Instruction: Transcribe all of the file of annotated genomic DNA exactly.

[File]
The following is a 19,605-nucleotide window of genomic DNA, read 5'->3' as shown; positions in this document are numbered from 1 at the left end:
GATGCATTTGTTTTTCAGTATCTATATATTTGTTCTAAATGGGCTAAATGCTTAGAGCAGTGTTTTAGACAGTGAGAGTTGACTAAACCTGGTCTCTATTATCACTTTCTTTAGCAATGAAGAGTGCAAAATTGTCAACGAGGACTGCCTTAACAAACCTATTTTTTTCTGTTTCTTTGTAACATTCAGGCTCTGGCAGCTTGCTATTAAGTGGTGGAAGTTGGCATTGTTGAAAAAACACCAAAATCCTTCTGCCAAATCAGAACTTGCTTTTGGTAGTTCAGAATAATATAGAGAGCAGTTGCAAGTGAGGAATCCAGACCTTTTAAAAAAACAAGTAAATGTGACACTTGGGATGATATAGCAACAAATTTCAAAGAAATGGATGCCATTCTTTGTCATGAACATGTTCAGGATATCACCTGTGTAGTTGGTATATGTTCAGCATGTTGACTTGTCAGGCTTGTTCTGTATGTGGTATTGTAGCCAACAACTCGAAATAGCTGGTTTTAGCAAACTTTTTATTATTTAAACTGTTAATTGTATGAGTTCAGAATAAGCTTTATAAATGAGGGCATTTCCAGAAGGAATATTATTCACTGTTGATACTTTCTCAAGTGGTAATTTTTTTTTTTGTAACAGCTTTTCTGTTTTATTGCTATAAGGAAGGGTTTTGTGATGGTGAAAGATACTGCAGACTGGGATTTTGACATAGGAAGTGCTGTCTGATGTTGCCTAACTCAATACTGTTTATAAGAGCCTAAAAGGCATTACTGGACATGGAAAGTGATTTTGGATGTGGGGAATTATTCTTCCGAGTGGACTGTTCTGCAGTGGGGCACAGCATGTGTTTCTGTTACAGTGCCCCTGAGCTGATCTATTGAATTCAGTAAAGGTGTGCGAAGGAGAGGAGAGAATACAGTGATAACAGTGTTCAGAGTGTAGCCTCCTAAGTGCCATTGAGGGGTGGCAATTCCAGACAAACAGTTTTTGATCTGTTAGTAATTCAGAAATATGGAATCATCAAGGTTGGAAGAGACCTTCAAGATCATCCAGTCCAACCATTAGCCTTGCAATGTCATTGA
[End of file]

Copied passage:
The following is a 19,605-nucleotide window of genomic DNA, read 5'->3' as shown; positions in this document are numbered from 1 at the left end:
GATGCATTTGTTTTTCAGTATCTATATATTTGTTCTAAATGGGCTAAATGCTTAGAGCAGTGTTTTAGACAGTGAGAGTTGACTAAACCTGGTCTCTATTATCACTTTCTTTAGCAATGAAGAGTGCAAAATTGTCAACGAGGACTGCCTTAACAAACCTATTTTTTTCTGTTTCTTTGTAACATTCAGGCTCTGGCAGCTTGCTATTAAGTGGTGGAAGTTGGCATTGTTGAAAAAACACCAAAATCCTTCTGCCAAATCAGAACTTGCTTTTGGTAGTTCAGAATAATATAGAGAGCAGTTGCAAGTGAGGAATCCAGACCTTTTAAAAAAACAAGTAAATGTGACACTTGGGATGATATAGCAACAAATTTCAAAGAAATGGATGCCATTCTTTGTCATGAACATGTTCAGGATATCACCTGTGTAGTTGGTATATGTTCAGCATGTTGACTTGTCAGGCTTGTTCTGTATGTGGTATTGTAGCCAACAACTCGAAATAGCTGGTTTTAGCAAACTTTTTATTATTTAAACTGTTAATTGTATGAGTTCAGAATAAGCTTTATAAATGAGGGCATTTCCAGAAGGAATATTATTCACTGTTGATACTTTCTCAAGTGGTAATTTTTTTTTTTGTAACAGCTTTTCTGTTTTATTGCTATAAGGAAGGGTTTTGTGATGGTGAAAGATACTGCAGACTGGGATTTTGACATAGGAAGTGCTGTCTGATGTTGCCTAACTCAATACTGTTTATAAGAGCCTAAAAGGCATTACTGGACATGGAAAGTGATTTTGGATGTGGGGAATTATTCTTCCGAGTGGACTGTTCTGCAGTGGGGCACAGCATGTGTTTCTGTTACAGTGCCCCTGAGCTGATCTATTGAATTCAGTAAAGGTGTGCGAAGGAGAGGAGAGAATACAGTGATAACAGTGTTCAGAGTGTAGCCTCCTAAGTGCCATTGAGGGGTGGCAATTCCAGACAAACAGTTTTTGATCTGTTAGTAATTCAGAAATATGGAATCATCAAGGTTGGAAGAGACCTTCAAGATCATCCAGTCCAACCATTAGCCTTGCAATGTCATTGA